For better or for worse…?
I often ask people for ideas for blog posts, for two reasons, firstly I often wonder WHAT to write and secondly to make sure I am writing what people want to read about.
Either way, when I do ask for ideas a common theme amongst the ones that come in are to do with change. How has the RAF changed since I joined in 1987? How has training changed since I went through training? How has life on the station changed in the 22 years?
It’s funny isn’t it. Things change. The RAF has changed, simply because the world that it lives in has changed. The role it has to play has changed due to the changes in world politics and leaders.
Training has changed from providing a deep level of knowledge that – to be honest I would never really need in my actual job – to providing the information and skills that young members of the RAF will need to have to do their jobs as quickly and efficiently as possible.
Life on station has changed because of the world that we live in again. The social and demographic changes that have occurred in the civilian world have been seen and felt in the military world – simply because the people that come to the RAF themselves come from the civilian world.
And it’s odd that I have been reticent to write about those changes on this blog – particularly given my job, which is essentially all about change.
Whilst some people’s jobs in the RAF are all about delivering air power directly -flying aircraft, fixing aircraft or equipment, or administering the people who do those jobs, my job is another level more detached.
Mine is about helping people change in their jobs. Reviewing procedures, looking at improving workplaces, freeing up people to be able to do more – to be able to get down the gym more, to get off to do some education, to go away on expeds – the sort of things that adds value to our lives in the RAF.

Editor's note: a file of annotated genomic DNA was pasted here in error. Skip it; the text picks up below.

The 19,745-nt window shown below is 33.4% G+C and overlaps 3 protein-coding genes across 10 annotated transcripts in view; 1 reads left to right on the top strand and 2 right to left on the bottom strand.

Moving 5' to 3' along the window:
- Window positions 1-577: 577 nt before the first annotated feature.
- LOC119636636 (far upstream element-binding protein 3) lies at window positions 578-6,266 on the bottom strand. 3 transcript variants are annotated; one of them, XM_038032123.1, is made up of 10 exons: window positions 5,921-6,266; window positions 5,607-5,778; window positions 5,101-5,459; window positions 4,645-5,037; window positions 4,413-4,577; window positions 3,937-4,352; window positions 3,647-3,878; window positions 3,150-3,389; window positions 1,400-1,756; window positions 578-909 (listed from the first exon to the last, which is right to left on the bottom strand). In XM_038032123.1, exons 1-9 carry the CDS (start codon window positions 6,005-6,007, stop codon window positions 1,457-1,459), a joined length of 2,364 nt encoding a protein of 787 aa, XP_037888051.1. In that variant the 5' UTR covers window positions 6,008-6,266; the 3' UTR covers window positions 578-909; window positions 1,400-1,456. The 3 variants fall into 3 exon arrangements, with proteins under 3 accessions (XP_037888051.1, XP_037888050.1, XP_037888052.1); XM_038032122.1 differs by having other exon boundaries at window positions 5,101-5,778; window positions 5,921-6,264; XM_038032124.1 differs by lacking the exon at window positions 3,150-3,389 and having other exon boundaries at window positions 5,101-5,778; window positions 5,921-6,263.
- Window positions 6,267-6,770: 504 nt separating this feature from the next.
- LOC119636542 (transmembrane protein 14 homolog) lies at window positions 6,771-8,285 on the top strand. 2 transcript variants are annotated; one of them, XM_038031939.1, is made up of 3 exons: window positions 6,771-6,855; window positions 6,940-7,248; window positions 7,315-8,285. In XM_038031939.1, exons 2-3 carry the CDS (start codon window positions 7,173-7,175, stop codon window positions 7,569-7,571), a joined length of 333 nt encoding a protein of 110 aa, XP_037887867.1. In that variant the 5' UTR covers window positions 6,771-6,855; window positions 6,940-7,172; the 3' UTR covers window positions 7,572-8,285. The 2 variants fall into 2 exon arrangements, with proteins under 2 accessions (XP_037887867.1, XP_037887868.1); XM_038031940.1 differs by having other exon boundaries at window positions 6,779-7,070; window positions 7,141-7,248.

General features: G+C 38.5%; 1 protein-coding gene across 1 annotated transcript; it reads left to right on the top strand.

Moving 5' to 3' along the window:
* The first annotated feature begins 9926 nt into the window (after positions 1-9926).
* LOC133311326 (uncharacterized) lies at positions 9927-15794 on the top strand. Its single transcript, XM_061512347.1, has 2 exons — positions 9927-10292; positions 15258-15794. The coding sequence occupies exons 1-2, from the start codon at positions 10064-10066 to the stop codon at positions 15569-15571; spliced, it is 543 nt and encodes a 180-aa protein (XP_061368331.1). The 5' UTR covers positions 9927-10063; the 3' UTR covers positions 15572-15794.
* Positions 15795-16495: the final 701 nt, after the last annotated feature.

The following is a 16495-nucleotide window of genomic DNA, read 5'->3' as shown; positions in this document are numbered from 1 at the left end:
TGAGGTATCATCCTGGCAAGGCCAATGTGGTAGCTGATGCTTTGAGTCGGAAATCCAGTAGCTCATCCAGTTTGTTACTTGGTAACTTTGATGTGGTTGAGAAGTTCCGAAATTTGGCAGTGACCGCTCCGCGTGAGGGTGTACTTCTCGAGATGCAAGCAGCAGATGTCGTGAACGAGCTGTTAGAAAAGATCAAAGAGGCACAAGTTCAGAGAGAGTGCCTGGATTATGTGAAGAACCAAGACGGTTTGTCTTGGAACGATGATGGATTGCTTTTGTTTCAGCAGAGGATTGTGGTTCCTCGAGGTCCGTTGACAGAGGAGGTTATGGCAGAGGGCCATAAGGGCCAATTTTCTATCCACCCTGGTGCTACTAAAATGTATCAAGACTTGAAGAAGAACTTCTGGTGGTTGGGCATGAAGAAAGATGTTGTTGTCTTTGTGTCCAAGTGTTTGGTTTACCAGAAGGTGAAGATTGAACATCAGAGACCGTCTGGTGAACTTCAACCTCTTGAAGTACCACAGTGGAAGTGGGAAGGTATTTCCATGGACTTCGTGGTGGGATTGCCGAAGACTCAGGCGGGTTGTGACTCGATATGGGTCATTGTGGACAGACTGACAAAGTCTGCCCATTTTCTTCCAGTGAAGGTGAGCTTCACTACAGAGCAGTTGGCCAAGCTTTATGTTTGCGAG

But despite the benefits that me doing my job can bring it can be frustrating, and difficult. People are resistant to change for many reasons, not least of them being that some people like things to stay the same! They know what they like and they like what they know.
But this isn’t to say that my job isn’t interesting. It is – I’ve learnt more in the last 18 months about how an RAF station works than I had ever done before. I’ve learnt more about how other people do their jobs and more importantly about what some trades actually do too! I mean, I had no idea what the Flight Ops people on station did until we did some work with them last year. I had an idea what went into making a flying squadron work from working on one in the past, but having worked with the flying squadrons here I now have a much deeper understanding of how a support helicopter actually puts aircraft, firstly in the sky, and secondly into theatre.
And some of the changes we have helped introduce here have, hopefully, made a big difference. We helped re-organise the engineers flight structure so their personnel had a better idea of when they were going to be deployed in the future and what the plan for their next few months would be – hopefully easing a bit of stress, allowing them to be able to organise their lives and take some pressure of their families by giving them a clue of what might be coming up.
It’s not punchy, it’s not exciting, but it makes a difference. It makes peoples lives better. It solves problems that the people on the front line don’t need distracting them from their job of putting aircraft in the sky, in whatever way they do it.
Change is fundamentally important to us. We see dramatic revolutions and we notice subtle slow evolutions. Yes the RAF has changed in the last 20 years. But it’s had to. We couldn’t stay the same if the world around us has changed. People in the RAF have changed, jobs have changed, life in general has changed.
Some changes have been for the good of all; for instance I think that Welfare provision has dramatically improved over the years, as has understanding about work/life balance (although I have never seen the difference between work and life – surely work is part of life?). Attitudes to fitness have changed for the better, but then some people are more detached from the service life than they used to be. Stations are quieter at the weekends and evenings now as more people live away from camp – myself included.
Have these changes been for the better? Have some of them been for the worse? Actually, it’s impossible to answer that question. It’s not better or worse than it was when I joined. Just different.